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OSF is getting pushback on plans to downscale Ottawa hospital as part of Illinois Valley revamp

The Ottawa City Council hosted a town hall discussion on OSF HealthCare's plans for Saint Elizabeth Medical Center in Ottawa and Peru. Some Ottawa residents are concerned about a reduction in services in their city as OSF merges the two separate hospitals into one with two campuses.
The Ottawa City Council hosted a town hall discussion on OSF HealthCare's plans for Saint Elizabeth Medical Center in Ottawa and Peru. Some Ottawa residents are concerned about a reduction in services in their city as OSF merges the two separate hospitals into one with two campuses.

OSF HealthCare has reopened the bankrupt former Saint Margaret's hospital in Peru, but the impact that may have on another Illinois Valley community is sparking new concerns.

The city of Ottawa hosted a town hall meeting Wednesday about the health care system's proposal for a downsized hospital presence in that community.

OSF wants to make Peru the new hub of Saint Elizabeth Medical Center. The Peoria-based OSF purchased the former Saint Margaret's hospital in Peru last year after that health system declared bankruptcy and closed its two Illinois Valley hospitals. The move effectively gave OSF a hospital monopoly in a service planning area that includes LaSalle, Bureau, and Putnam counties, and a small portion of Stark County.

Under the proposals currently up for state regulatory review, OSF's Ottawa and Peru campuses would operate under the same Saint Elizabeth hospital license. The current aging campus in Ottawa would be demolished and replaced by a new $138 million facility across the street that has just 12 medical/surgical beds, down from the current 54.

Overflow patients will be transported to Peru, which would in turn see medical/surgical beds expanded from the current 38 to 45. ICU and obstetrics beds also would be moved to Peru. OSF says it will pay for those medical transports.

Ottawa Mayor Robert Hasty said the plan is a "failure on day one." He said the lowest number of occupied beds in Ottawa on any given day is projected to be a minimum of 15 — more than what's currently allotted.

"I feel it's a safe assumption that to unnecessarily transport anyone who has been admitted into a hospital is not only inconvenient, but also a decline in providing quality health care," he said.

OSF Western Region CEO August Querciagrossa defends the regional approach. He said the new Ottawa hospital will still have the majority of services people need, noting they see 50 outpatients for every inpatient.

"This is a hospital. It has a full service emergency room. And actually, I take offense to say that it is a [reduction]. These are board certified emergency room trained physicians who have served your community and will continue to serve them," he said.

In its application, OSF notes rural health care is distressed across the country, and LaSalle County has been no exception, citing the Saint Margaret's closures still fresh on the minds of many. OSF HealthCare chief operating officer Mike Cruz said the health care landscape is changing rapidly.

"Health care organizations must innovate, transform, reinvent, and restructure how we deliver care," he said. "There is no other option. It has to be done differently. Creating this regional health care model to serve this area is the best use of resources."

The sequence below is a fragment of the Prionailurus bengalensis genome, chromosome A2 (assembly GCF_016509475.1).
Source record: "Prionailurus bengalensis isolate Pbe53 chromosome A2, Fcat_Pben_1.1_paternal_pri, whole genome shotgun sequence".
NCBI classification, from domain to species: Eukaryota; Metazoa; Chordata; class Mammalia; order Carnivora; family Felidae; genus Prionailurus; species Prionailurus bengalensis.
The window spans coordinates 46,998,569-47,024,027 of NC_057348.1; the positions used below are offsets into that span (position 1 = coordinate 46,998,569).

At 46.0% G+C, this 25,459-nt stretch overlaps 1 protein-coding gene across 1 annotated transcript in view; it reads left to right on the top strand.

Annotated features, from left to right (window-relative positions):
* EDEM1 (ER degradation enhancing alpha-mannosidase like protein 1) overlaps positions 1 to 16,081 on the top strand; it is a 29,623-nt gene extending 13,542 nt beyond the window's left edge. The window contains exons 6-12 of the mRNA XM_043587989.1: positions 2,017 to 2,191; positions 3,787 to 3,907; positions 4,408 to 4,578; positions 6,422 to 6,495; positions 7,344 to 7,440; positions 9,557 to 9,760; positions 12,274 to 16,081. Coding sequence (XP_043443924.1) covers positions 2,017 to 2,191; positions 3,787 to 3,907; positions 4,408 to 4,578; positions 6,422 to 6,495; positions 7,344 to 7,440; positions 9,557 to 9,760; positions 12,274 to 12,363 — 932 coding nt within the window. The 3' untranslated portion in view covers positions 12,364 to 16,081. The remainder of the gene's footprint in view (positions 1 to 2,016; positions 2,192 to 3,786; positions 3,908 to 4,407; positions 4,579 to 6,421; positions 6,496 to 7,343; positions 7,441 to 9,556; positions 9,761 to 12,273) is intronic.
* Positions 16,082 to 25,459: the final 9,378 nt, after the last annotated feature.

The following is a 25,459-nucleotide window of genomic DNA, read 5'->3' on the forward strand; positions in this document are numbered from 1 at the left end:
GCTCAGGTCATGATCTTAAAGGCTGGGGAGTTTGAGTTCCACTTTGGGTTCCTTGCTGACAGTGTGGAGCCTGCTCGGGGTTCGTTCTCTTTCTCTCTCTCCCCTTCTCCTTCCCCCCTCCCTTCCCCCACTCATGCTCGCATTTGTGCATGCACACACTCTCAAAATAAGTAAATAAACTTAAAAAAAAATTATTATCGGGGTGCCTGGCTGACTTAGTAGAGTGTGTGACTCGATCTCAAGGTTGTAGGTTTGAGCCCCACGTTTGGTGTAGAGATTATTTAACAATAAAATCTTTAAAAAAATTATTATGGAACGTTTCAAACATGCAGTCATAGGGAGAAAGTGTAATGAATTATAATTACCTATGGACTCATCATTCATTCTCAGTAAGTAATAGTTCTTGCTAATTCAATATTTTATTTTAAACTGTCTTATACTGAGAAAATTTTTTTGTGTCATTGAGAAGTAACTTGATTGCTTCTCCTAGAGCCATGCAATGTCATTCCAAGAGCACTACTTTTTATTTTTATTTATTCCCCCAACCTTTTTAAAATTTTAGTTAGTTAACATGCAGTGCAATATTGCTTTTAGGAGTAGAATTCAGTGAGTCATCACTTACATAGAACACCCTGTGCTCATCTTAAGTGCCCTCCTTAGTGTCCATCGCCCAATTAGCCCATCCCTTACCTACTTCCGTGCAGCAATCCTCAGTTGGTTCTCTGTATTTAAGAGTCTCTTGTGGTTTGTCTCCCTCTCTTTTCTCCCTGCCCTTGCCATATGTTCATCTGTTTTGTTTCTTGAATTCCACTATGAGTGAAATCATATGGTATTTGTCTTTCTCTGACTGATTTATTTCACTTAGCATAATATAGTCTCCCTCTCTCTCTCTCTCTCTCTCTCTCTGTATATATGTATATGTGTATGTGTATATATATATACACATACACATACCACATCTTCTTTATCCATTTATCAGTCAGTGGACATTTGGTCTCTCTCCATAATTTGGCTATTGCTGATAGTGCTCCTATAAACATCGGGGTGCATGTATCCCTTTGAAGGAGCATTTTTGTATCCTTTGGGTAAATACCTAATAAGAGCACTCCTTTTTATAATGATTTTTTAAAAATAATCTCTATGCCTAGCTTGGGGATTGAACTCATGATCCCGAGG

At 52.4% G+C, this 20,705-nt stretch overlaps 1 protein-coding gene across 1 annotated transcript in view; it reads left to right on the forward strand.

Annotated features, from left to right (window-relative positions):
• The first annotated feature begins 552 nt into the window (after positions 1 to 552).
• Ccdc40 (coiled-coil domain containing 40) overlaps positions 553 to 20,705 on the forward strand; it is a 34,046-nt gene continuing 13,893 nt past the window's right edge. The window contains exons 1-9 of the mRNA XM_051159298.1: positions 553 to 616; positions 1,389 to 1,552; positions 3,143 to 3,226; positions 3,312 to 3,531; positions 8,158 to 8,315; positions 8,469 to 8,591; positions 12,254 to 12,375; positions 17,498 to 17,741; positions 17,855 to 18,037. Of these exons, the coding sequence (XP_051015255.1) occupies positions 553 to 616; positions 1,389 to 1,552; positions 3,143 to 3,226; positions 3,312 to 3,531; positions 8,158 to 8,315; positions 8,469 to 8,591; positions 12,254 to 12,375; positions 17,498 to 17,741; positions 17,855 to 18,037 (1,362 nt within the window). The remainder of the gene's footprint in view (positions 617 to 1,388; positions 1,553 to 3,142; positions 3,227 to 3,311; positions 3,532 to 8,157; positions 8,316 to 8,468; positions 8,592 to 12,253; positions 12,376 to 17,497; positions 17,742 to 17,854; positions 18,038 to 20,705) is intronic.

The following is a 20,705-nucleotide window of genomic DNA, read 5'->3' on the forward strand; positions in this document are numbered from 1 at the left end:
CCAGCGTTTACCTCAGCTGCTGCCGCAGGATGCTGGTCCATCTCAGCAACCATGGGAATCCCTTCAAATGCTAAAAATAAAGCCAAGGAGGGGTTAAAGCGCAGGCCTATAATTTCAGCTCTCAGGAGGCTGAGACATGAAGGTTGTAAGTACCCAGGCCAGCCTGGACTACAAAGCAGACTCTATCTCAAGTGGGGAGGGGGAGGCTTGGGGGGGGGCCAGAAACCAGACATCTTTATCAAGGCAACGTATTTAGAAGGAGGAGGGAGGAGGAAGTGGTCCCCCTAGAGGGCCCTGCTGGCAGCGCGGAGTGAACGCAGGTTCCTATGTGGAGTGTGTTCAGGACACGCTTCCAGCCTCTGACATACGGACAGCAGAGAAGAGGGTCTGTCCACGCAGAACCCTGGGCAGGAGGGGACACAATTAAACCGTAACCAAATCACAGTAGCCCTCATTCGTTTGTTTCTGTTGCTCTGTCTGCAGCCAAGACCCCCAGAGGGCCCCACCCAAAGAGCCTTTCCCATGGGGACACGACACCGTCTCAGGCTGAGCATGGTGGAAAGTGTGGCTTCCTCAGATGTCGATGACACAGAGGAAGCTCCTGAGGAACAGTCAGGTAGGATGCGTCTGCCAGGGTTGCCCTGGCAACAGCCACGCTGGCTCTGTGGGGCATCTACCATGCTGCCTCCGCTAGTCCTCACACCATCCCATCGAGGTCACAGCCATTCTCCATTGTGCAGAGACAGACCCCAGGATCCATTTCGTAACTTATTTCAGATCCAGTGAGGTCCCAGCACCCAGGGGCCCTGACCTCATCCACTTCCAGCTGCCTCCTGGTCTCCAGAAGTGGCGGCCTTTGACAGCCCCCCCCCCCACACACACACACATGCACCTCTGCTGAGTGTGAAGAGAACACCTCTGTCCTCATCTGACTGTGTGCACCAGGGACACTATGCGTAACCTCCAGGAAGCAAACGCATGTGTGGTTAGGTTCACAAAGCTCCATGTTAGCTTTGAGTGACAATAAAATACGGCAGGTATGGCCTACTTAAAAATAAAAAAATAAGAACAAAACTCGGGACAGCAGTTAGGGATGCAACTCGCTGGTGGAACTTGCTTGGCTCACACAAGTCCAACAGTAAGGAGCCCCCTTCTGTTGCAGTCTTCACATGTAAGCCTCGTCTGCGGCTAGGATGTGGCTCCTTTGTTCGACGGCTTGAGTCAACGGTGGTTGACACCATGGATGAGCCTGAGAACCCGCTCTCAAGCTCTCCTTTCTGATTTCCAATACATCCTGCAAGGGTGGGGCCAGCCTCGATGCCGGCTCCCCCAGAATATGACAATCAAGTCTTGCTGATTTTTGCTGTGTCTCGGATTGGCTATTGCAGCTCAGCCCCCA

Nikki Thrush, a special education teacher and member of the Citizens for Healthcare in Ottawa group, pushed back. She said Saint Elizabeth is an exception to the narrative of struggling rural hospitals around the country, noting it rakes in profits and wins accolades for a high quality of care.

OSF Saint Elizabeth Medical Center president Dawn Trompeter said the reported profits are deceiving, though, because they only look at the hospitals without factoring in community physicians, digital services, and home care.

"Basically, that income each year, the last year that was provided, that was the first positive year when you factor in all of those," she said.

Resident John Armstrong argued money, not quality of care, is behind the changes.

"Not having a full service hospital will be a huge detriment to businesses and people looking to locate here," Armstrong said. "Make no mistake, OSF is a multi-billion dollar business and their current proposal is being driven by what is in the best financial interests of that multi-billion dollar business."

Thrush also expressed skepticism about the motives.

"OSF Saint Elizabeth has been unfortunately outshined purely due to its location on a map, being located between Rockford and Peoria. Peru just looks better on a map," Thrush said. "OSF talks about maintaining access to care in the I-80 corridor, but we argue it's the I-39 corridor that they want to command, and their newly announced investment in Dixon just enhances that fact."

But Cruz said limited resources must be deployed with an eye for how to best serve all residents, be it for a regular checkup, a heart attack, or a serious accident.

"This regional model doesn't lessen the importance of the care that takes place at your hospital. But the plans we've developed look at a bigger picture for the entire region. We have to look at it that way," Cruz said. "Your local hospital remains brand new, up to date, properly laid out and equipped, and will have passionate caregivers you can rely on just as you have since inception."

The Illinois Health Facilities and Services Review Board is holding a public hearing on the Ottawa application on June 13. The Peru application will get a separate public hearing on June 26.

Tim is the News Director at WCBU Peoria Public Radio.